A comprehensive set of laws enacted by the southern states that aimed to segregate blacks from whites as much as possible. A response to the Supreme Court's "separate but equal philosophy, and named for a 19th century song-and-dance act that depicted blacks offensively. Blacks had to sit in the backs of buses, and shops, restaurants, and hotels could choose to serve only whites. Separate schools were established for blacks and whites.
Civil Rights Movement
A nationwide movement in favor of civil rights during the 1950's and 1960's that forced elimination of US segregation laws. Stirred by the Supreme Court's decision in the case of Brown v. Board of Education of Topeka, as minority children were treated as inferior and unequal despite "equivalent facilities."
Black Lives Matter
A movement that campaigns against violence and perceived racism toward black people and educates others about the challenges that African Americans continue to face in the United States. Founded in 2013 after several unarmed African American men were killed. It experienced a recent resurgence after the murder of George Floyd.
Laws (no longer in effect) in South Africa that physically separated different races into different geographic areas. Under these laws, a newborn baby was classified as being one of four government-designated races—black, white, colored (mixed white and black), or Asian (mostly Indian). These laws determined where different races could live, attend school, work, shop, travel, and own land, with blacks receiving the short end of the stick in comparison to whites. The laws were repealed in 1991 by the white-minority government of South Africa, releasing Nelson Mandela from prison.
An irregularly shaped country formed from when the British ended their colonial rule of the Indian subcontinent in 1947, splitting it into two. The eastern region of this country became the independent country of Bangladesh in 1971. The Bangladesh were Muslims and those in India were Hindus, and the two groups have fought over territory, further sparked by Mahatma Gandhi's assassination in 1948.
A group of Sunni Muslims who speak a language in the Iranian group of the Indo-Iranian branch of Indo-European and have distinctive literature, dress, and other cultural traditions. This group is split across eastern Turkey, western Iran, northern Iraq, Syria, and other countries such as Germany. They have long fought for independence and recognition of their nationality in these areas.
A series of islands including Ireland and Great Britain. They are divided into two countries, the Republic of Ireland and the United Kingdom, which is divided into England, Northern Ireland, Scotland, and Wales. The United Kingdom debates over whether it contains one nationality or four.
Loyalty and devotion to a particular nationality. It typically promotes a sense of national consciousness that exalts one nation above all others and emphasizes its culture and interests as opposed to those of other nationalities. People display it by supporting a country that preserves and enhances the culture and attitudes of their nationality. An example of a centripetal force.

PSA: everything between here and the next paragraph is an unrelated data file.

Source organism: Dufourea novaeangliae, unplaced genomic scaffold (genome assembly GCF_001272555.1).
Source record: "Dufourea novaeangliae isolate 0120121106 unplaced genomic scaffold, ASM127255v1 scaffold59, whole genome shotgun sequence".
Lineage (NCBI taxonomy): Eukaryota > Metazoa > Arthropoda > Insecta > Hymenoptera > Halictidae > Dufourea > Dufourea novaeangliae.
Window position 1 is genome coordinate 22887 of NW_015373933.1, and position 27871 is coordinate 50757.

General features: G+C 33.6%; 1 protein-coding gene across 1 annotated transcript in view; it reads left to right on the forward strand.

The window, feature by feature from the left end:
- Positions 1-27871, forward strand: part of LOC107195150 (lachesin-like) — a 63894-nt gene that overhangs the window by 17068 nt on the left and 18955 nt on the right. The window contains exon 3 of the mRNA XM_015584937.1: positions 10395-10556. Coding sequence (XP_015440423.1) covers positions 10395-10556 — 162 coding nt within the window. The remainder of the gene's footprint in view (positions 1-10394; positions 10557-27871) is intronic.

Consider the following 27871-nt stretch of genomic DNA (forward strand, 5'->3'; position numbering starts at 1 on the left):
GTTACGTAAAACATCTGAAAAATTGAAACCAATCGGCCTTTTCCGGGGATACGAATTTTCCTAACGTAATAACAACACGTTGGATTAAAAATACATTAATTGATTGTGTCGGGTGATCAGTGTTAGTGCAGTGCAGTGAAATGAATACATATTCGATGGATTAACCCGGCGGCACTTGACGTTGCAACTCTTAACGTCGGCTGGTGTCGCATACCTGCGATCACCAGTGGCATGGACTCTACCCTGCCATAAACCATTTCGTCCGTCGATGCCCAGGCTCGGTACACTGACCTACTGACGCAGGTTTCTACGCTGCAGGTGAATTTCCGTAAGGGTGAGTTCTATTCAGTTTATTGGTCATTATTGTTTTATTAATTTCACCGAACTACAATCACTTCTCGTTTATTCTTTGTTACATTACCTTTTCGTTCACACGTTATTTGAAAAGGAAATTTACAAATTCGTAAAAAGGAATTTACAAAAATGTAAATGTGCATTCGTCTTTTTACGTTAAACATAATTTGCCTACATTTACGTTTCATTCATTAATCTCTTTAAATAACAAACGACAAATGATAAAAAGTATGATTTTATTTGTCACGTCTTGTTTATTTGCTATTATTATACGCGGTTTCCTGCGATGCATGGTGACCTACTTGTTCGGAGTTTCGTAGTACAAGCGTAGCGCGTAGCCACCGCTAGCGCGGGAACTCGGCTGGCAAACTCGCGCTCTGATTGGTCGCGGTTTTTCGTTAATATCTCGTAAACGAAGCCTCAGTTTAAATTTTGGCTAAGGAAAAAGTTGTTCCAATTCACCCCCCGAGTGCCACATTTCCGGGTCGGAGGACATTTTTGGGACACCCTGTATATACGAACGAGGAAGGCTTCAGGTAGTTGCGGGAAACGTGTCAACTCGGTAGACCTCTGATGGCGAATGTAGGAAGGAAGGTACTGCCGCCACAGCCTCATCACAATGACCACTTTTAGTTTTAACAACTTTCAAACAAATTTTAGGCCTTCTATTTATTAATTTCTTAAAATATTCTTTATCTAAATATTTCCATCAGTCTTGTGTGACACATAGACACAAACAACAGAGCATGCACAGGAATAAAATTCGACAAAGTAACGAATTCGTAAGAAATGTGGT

Fear of people of a particular ethnicity.
Fear of people who are from other countries.
A purposeful policy designed by one ethnic or religious group to remove by violent and terror-inspiring means the civilian population of another ethnic or religious group from certain geographic areas.
The mass killing of a group of people in an attempt to eliminate the entire group from existence. It changes the spatial distribution of ethnicities through force and criminal violence.
A country of 54 million inhabitants. They directed attacks against the Rohingya, an ethnic group living in the far western Rakhine State. The country's government began stripping away the State's citizenship, land, and rights to attend school and hold jobs in 1982. After the Rohingya attacked some military and police posts in 2016, the country's military launched an ethnic cleansing against the group and forced them to flee to other countries.
A former super-country that contained a diverse selection of ethnicities. In June 1914, the heir to the throne of Austria-Hungary was assassinated in Sarajevo by a Serb who sought independence for Bosnia, starting World War I. After World War I, the Allies created this new country to unite several Balkan ethnicities that spoke similar South Slavic languages. Country President Josip Broz Tito promoted a uniform nationality across the country's areas and allowed the five most numerous ethnicities (Croat, Macedonian, Montenegrin, Serb, and Slovene) to exercise considerable control over the areas they inhabited. Tito's death however caused discourse among these ethnicities in the 1980's and caused the country to break apart.
One of the countries that was once a part of Yugoslavia. Looked after by the Serbs, they gained direct control after Yugoslavia split apart and began an ethnic cleansing of the country's Albanians, who made up 82% of the population. These attacks warranted intervention from the United States and Western European countries, which led Serbia to withdraw its forces from the country. This country declared independence from Serbia in 2008.
Bosnia & Herzegovina
The most ethnically diverse republic of the former Yugoslavia responsible for the largest scale of ethnic cleansing in the nation. 2.7 million people were ethnically cleansed in 1991-1992. The Serbs and Croats sought to further separate the ethnicities into distinct regions and break away from these countries, so they engaged in ethnic cleansing of the Bosniaks. The countries were divided into three regions in 1996 each dominated by the Bosniaks, Croats, and Serbs. The Croats and Serbs were charged of war crimes after their cleansing, but they had succeeded in separating the ethnic groups.
The term used for a small geographic area that could not successfully be organized into stable countries because it was inhabited by many ethnicities with complex, long-standing antagonisms toward each other.
The term coined by world leaders and geographers defined as the process by which a state breaks down through conflicts among its ethnicities.
The killing of more than 500,000 ethnic Tutsis by rival Hutu militias in Rwanda in 1994. With the Hutus being farmers and the Tutsis being cattle herders, the two classes were similar yet Tutsis ruled over the majority population of Hutus in Rwanda, making them their serfs. When Rwanda gained independence in 1962, Hutus gained power and undertook ethnic cleansing and genocide against the Tutsis.